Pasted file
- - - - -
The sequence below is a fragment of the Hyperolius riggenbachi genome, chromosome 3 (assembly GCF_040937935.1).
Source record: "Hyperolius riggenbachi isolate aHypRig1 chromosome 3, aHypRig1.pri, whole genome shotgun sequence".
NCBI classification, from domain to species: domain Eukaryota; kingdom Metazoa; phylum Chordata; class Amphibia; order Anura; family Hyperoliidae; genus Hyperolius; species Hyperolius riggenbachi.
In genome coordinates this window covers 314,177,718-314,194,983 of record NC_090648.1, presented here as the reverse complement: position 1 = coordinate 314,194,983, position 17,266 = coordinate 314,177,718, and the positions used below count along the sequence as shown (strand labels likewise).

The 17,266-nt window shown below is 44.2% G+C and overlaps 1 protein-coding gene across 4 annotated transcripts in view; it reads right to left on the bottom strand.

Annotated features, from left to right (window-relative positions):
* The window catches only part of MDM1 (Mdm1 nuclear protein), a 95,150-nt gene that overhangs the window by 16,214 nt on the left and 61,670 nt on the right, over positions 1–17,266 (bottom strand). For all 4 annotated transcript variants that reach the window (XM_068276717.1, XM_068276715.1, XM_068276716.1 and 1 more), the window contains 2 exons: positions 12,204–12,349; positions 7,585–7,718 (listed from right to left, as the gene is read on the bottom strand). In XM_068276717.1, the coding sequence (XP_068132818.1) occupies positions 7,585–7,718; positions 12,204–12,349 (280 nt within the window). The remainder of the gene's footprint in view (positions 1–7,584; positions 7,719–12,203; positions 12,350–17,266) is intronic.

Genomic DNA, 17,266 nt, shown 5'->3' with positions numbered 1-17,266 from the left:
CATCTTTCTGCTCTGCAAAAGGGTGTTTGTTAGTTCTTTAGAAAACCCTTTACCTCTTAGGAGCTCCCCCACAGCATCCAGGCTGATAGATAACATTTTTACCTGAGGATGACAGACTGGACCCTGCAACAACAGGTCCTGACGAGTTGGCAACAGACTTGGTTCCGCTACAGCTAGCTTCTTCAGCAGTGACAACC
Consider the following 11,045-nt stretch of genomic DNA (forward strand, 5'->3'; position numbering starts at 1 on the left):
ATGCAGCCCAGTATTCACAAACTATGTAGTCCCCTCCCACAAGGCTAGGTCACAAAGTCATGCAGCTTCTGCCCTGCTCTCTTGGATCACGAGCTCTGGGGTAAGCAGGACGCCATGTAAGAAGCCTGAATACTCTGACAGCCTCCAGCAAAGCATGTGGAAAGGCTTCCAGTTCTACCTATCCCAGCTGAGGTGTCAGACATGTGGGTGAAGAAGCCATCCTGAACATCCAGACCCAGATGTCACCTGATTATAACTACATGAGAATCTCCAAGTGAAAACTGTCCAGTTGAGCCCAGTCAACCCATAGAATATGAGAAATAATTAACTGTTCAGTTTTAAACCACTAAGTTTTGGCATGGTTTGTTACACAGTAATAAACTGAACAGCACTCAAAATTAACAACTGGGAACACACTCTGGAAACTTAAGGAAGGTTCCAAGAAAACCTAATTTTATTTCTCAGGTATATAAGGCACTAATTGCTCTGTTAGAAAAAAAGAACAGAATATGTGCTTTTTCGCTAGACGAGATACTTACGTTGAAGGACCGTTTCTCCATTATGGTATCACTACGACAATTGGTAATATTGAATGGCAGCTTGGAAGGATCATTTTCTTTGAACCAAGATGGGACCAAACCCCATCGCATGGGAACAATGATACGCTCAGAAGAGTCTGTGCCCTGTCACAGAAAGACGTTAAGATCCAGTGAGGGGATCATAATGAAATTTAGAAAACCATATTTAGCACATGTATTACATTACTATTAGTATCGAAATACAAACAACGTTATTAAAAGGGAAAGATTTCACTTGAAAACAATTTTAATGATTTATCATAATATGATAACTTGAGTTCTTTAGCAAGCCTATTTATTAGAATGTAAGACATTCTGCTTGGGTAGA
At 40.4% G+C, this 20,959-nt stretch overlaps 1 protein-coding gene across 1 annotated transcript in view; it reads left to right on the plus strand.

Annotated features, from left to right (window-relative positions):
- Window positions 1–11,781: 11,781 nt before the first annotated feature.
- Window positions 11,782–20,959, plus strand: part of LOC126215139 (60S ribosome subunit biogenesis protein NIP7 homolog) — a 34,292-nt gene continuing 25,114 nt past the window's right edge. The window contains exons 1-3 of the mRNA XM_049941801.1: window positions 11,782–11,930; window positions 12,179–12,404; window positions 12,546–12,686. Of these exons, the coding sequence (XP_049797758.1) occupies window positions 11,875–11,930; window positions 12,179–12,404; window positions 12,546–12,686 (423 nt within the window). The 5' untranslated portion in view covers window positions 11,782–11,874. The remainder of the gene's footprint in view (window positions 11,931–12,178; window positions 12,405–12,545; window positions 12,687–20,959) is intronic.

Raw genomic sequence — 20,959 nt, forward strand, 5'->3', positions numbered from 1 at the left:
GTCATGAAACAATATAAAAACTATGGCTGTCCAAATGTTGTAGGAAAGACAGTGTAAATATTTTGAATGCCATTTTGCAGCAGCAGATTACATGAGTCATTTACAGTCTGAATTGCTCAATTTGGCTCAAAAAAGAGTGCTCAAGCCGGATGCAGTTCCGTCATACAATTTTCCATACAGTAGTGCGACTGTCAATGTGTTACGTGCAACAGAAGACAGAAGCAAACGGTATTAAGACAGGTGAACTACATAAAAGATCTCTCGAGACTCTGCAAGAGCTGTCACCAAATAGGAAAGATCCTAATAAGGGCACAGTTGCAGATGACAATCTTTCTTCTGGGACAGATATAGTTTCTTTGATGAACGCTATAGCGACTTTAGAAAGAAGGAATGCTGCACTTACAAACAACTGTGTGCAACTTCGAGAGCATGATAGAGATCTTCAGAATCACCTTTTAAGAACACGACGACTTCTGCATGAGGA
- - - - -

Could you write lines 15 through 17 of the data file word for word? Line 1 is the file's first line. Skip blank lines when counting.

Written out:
- Window positions 11,782–20,959, plus strand: part of LOC126215139 (60S ribosome subunit biogenesis protein NIP7 homolog) — a 34,292-nt gene continuing 25,114 nt past the window's right edge. The window contains exons 1-3 of the mRNA XM_049941801.1: window positions 11,782–11,930; window positions 12,179–12,404; window positions 12,546–12,686. Of these exons, the coding sequence (XP_049797758.1) occupies window positions 11,875–11,930; window positions 12,179–12,404; window positions 12,546–12,686 (423 nt within the window). The 5' untranslated portion in view covers window positions 11,782–11,874. The remainder of the gene's footprint in view (window positions 11,931–12,178; window positions 12,405–12,545; window positions 12,687–20,959) is intronic.

Raw genomic sequence — 20,959 nt, forward strand, 5'->3', positions numbered from 1 at the left:
GTCATGAAACAATATAAAAACTATGGCTGTCCAAATGTTGTAGGAAAGACAGTGTAAATATTTTGAATGCCATTTTGCAGCAGCAGATTACATGAGTCATTTACAGTCTGAATTGCTCAATTTGGCTCAAAAAAGAGTGCTCAAGCCGGATGCAGTTCCGTCATACAATTTTCCATACAGTAGTGCGACTGTCAATGTGTTACGTGCAACAGAAGACAGAAGCAAACGGTATTAAGACAGGTGAACTACATAAAAGATCTCTCGAGACTCTGCAAGAGCTGTCACCAAATAGGAAAGATCCTAATAAGGGCACAGTTGCAGATGACAATCTTTCTTCTGGGACAGATATAGTTTCTTTGATGAACGCTATAGCGACTTTAGAAAGAAGGAATGCTGCACTTACAAACAACTGTGTGCAACTTCGAGAGCATGATAGAGATCTTCAGAATCACCTTTTAAGAACACGACGACTTCTGCATGAGGA